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ASK THE PASSENGERS Blog Tour: A.S. King Has The Answers

Now that her latest novel, Ask The Passengers has hit bookstores, A. S. King has taken the time answer questions about the book, life, and sending love.

ASK THE PASSENGERS Blog Tour: A.S. King Has The Answers

You guys!  Remember such times as yesterday, when I reviewed Ask The Passengers?  Well, I first discovered the awesomeness that is the writing of A. S. King three years ago, when I happened upon The Dust Of 100 Dogs.  Since then, she's achieved and maintained her place as one of the most original and -- in my opinion -- important writers of our time.  So I'm very excited that today we have the author herself stopping by on her blog tour to answer my questions about her writing process, philosophers, and what message she'd send to anyone questioning their sexuality.  

So many YA books feature either fantastic parents, or horrible, seemingly irredeemable ones.  Astrid's family is FAR from perfect, but boy do they really love her, and this seems to be a recurring theme in your stories.  Can you talk about the families you write, and what inspires them?

I think it's a very rare thing to feel 100% comfortable in your family--especially in one's teen years. Nobody is perfect. Not kids, not parents, not anyone. But in teen years, adults do seem to have an upper hand and it sometimes leads to teenagers not knowing quite were they stand. I had a very turbulent late teen period which saw my mother very ill, so I remember this massive and fast change of track in my thinking. I grew up quickly. That didn't mean I didn't spend too much summer job money in my first semester of college like every other normal college freshman, but it meant that my idea of family strengthened and its importance was magnified because I felt any day could be anyone's last day on Earth. Suddenly, I realized that no matter what I felt, the truth was that my parents loved me and they were doing and saying what they thought was best for me.
Also, when I was 14 and first realized I wanted to write, I had a very specific goal. I wrote it down on a yellow legal tablet. The goal was: I wanted to write books that would help teens understand their parents better and parents better understand teens better. I don't set out to do that when I write, but I think I accidentally might achieve it when I read the final product.

Astrid's humanities class was one of my favorite parts of the book.  Who is your favorite philosopher/ do you have a favorite theory?

Socrates, hands down. The more I read about philosophy, the more I found that many philosophers seemed to think they knew stuff. They weren't just arguing for argument's sake. They seemed to think they knew something. To me, that's a losing battle in philosophy, where anything is possible. So Socrates, the poor, barefoot, haggard teacher in the streets challenging passersby about what they believed? He was the shizz, man. The absolute shizz. At the time, some of his theories on women as students and slavery were really groundbreaking. Plus, his life story is pretty amazing. I like to think that Socrates drank that hemlock standing up for free speech and free thinking. I'm sure he did, to, because drinking hemlock must totally suck.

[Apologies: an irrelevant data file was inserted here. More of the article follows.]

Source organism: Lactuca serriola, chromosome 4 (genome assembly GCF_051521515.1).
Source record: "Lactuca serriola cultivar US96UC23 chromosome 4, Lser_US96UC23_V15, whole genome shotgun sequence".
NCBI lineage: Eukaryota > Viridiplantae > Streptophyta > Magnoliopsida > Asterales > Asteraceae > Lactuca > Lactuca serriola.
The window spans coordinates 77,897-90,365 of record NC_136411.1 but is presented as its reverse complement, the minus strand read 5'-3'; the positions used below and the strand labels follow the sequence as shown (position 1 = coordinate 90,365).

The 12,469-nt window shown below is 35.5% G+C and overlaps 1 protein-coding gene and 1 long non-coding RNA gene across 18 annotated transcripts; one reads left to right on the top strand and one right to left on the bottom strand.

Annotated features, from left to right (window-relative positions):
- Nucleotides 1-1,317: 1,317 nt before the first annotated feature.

As your fourth published book, this book is as different from all of the others as they are from each other. 

I am glad to hear this. It's what I aim for. If you asked me to do the same thing everyday, I couldn't do it. That's why this job suits me so well. Expect another different book in 2013. And 2014, too. Etc. Infinity.

Do you ever struggle to come up with ideas? 

I don't so much struggle with new ideas as I struggle for trying to figure out what half-formed idea in my head is trying to turn into. Ideas, I have. Literary solutions to the ideas? Sometimes I struggle. As I'm sure you noticed, I get a lot of ideas at one time and they knit themselves together in my books--only sometimes, I can't quite figure out how to knit them together and which pieces fit where.

What is your writing process like? 

Picture a circus.
A three ring circus.
I've been writing for the last 10 years with a kid at home--from infant to pre-school age. Twice. So, my process changes depending on what kid needs what, when and where. For example, tonight I had to bake some crazy Greek cookies. Do you know the last time I baked crazy Greek cookies? Never. It took me two hours. I had other stuff to do. But I baked the damn cookies because my kid needed them for 5th grade. (Also, it was a good way to hang out with her.) So, when it comes to timing and the whens and wheres of my writing process, my guess is as good as yours.